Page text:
Marketplaces, clearing agencies, information processors and trade repositories that operate in Canada must perform independent system review, which includes a specific focus on cybersecurity. The CSA expects regulated entities to adopt a cybersecurity framework provided by a regulatory authority or standard-setting body appropriate to their size and scale and, in the 2016 Notice, the CSA notes that it has been gathering information to better understand how regulated entities are positioned with respect to such adoption.

Regulated entities should examine and review their compliance with ongoing requirements outlined in securities legislation, which include the need to have internal controls over their systems and to report security breaches.

What’s Next?

The CSA notes that it has engaged with international initiatives related to cyber risk and resilience, such as those undertaken by entities like the International Organization of Securities Commissions. These initiatives include developing cyber resilience frameworks, publishing reports on regulatory approaches and tools aimed at managing cyber risk and enhancing cross-border cybersecurity information sharing among regulators.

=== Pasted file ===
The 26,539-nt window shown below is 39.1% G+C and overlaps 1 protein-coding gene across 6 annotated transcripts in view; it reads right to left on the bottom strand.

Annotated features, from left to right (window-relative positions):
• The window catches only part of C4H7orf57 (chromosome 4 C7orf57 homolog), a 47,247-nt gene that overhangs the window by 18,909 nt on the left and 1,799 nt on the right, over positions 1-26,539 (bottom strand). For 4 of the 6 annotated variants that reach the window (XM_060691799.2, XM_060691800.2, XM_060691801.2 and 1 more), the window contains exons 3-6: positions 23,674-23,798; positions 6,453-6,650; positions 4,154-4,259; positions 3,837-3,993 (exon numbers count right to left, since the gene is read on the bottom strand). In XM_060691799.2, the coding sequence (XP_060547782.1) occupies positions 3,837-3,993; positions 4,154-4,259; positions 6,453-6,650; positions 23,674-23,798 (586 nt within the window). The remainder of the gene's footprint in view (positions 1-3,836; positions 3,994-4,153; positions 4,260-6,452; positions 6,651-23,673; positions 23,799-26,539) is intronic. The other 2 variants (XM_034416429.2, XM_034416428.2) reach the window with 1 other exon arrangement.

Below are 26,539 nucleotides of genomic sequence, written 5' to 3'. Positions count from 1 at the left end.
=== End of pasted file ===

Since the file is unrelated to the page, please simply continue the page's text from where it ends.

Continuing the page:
The CSA plans to hold roundtable sessions in the coming months to discuss cybersecurity issues and risks, regulatory expectations, the need for collaboration and communication on issues relating to cybersecurity and the need for coordination in the event of a cyber incident.

The CSA expects Market Participants to actively protect themselves against cyber threats, and in the 2016 Notice references a number of documents and resources that Market Participants may find useful in this pursuit. While stressing that each organization should establish cybersecurity frameworks tailored to their particular circumstances, the CSA recommends that Market Participants ensure that personnel at all levels, including management, be responsible for cybersecurity, establish robust cybersecurity policies and frameworks (which, among other things, address how to mitigate the damage of the breach and any reporting obligations flowing therefrom) and improve communication and collaboration with other interested parties.